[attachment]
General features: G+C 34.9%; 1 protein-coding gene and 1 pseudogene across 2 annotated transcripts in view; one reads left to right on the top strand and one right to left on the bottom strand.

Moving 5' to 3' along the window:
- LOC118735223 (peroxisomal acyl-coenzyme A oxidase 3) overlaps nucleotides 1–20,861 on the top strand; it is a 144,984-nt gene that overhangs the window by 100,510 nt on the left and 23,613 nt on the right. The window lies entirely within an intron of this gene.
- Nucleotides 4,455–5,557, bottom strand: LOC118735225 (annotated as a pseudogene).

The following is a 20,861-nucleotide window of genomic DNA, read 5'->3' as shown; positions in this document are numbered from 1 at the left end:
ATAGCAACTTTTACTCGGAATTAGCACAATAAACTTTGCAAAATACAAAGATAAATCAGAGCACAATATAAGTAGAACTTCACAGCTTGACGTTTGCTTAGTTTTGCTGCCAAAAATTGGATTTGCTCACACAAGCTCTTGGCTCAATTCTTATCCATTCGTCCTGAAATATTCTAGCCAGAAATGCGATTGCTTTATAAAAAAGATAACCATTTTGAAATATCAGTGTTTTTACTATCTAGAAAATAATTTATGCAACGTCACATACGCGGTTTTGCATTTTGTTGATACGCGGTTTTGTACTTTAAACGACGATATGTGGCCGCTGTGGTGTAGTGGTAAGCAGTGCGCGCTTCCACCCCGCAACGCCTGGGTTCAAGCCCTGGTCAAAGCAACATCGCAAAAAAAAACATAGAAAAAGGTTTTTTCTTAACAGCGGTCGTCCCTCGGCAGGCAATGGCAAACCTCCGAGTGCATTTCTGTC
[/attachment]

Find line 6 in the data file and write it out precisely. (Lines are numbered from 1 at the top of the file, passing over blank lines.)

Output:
ATAGCAACTTTTACTCGGAATTAGCACAATAAACTTTGCAAAATACAAAGATAAATCAGAGCACAATATAAGTAGAACTTCACAGCTTGACGTTTGCTTAGTTTTGCTGCCAAAAATTGGATTTGCTCACACAAGCTCTTGGCTCAATTCTTATCCATTCGTCCTGAAATATTCTAGCCAGAAATGCGATTGCTTTATAAAAAAGATAACCATTTTGAAATATCAGTGTTTTTACTATCTAGAAAATAATTTATGCAACGTCACATACGCGGTTTTGCATTTTGTTGATACGCGGTTTTGTACTTTAAACGACGATATGTGGCCGCTGTGGTGTAGTGGTAAGCAGTGCGCGCTTCCACCCCGCAACGCCTGGGTTCAAGCCCTGGTCAAAGCAACATCGCAAAAAAAAACATAGAAAAAGGTTTTTTCTTAACAGCGGTCGTCCCTCGGCAGGCAATGGCAAACCTCCGAGTGCATTTCTGTC